Put down your No. 2 pencils and get ready for the next generation of standardized tests, featuring fewer multiple choice questions and increased use of computers.
As part of its Race to the Top competition, the US Department of Education awarded $330 million today to two coalitions of states to help them develop new ways of measuring whether students are on track to be ready for college and 21st -century careers.
“These new tests will be an absolute game-changer in public education,” said Secretary of Education Arne Duncan in announcing the grants. “They’ll be better, smarter assessments -- the kind of tests our teachers want and our students need.”
The testing systems will align with the new Common Core Standards in math and English language arts that nearly 40 states have already agreed to adopt. When the new tests are rolled out in 2014-15, the states in each coalition will be able to compare results with, and learn from, one another.
The coalitions – representing 44 states and the District of Columbia -- say it will be an improvement over the current system of individual state standards and testing in several key ways:
• Beyond multiple choice: Students’ skills in digital media, classroom speaking, and ability to apply reading and math knowledge to real-world problems would be measured in a variety of ways. Students might be asked, for instance, to design a park on a plot of land, using geometry to fit in the playing fields and financial literacy to create a budget.
• Computer-based: Much of the testing will take place via computer, allowing teachers to get results more quickly. One coalition would use computer adaptive technology so that students at certain skill levels would skip to appropriate questions to more efficiently pinpoint their strengths and weaknesses.
• Evaluation throughout the year: Students, rather than simply take a state test near the end of the year, will be assessed at intervals, allowing them to show what they’ve learned in recent weeks and allowing teachers to adjust instruction. In holding their schools and teachers accountable, one coalition would incorporate test results from throughout the year, while the other would look only at the year-end test.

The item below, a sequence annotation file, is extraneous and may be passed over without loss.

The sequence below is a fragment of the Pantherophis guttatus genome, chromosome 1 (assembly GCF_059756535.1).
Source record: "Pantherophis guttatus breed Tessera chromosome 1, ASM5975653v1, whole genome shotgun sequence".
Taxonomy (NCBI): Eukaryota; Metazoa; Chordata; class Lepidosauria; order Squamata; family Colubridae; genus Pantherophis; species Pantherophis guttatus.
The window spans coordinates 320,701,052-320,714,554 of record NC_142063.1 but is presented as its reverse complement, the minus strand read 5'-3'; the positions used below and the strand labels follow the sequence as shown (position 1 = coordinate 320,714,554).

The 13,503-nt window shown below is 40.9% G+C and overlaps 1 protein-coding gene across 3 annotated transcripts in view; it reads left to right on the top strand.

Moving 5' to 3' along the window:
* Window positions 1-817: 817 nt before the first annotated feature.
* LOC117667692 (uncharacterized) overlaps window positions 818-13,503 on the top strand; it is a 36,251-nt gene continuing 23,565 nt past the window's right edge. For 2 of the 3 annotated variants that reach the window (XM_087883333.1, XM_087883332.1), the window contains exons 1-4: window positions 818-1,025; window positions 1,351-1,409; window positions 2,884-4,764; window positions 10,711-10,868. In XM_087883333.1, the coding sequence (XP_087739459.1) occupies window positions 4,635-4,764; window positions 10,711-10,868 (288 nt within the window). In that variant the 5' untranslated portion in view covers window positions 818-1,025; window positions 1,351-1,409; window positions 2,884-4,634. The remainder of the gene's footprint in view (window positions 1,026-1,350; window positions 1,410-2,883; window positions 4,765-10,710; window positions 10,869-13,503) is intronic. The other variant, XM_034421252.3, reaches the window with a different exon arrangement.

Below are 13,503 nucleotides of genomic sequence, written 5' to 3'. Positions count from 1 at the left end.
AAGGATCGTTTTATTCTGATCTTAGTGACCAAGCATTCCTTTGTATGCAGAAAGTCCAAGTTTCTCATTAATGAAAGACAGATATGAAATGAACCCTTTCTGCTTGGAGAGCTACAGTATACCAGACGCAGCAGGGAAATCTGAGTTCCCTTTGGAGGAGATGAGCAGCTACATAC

• Buy-in from colleges: Higher-education leaders will help develop the high school level tests, and thousands of colleges have agreed use them as one indicator that students are ready for entry-level courses. The hope is that the new system will cut down on the giant need for remedial education on college campuses.
The federal money comes at a critical time, when states such as Massachusetts would have had to forgo scheduled revisions of their assessments because of budget constraints.
Addressing concerns that this may lead to more testing, Secretary Duncan said students currently have to take a patchwork of local, district, and state tests, and the new system should lessen that redundancy. He also said the tests should be more connected to the kinds of classroom activities teachers find valuable, rather than requiring so much separate test-prep time.
FairTest, a Boston group concerned about high-stakes testing, says the new proposals won’t offer as much improvement as proponents suggest. “Computerized testing ... has repeatedly shown it is not ready for prime time,” says FairTest spokesman Robert Schaeffer. And without a massive overhaul of the federal No Child Left Behind law, which keeps stalling in Congress, “the rich new data will be useless.”
The winning coalitions: the Partnership for Assessment of Readiness for College and Careers, or PARCC, representing 26 states; and the SMARTER Balanced Assessment Consortium, representing 31 states. Some states are involved in both but will decide before 2014 which testing system to use.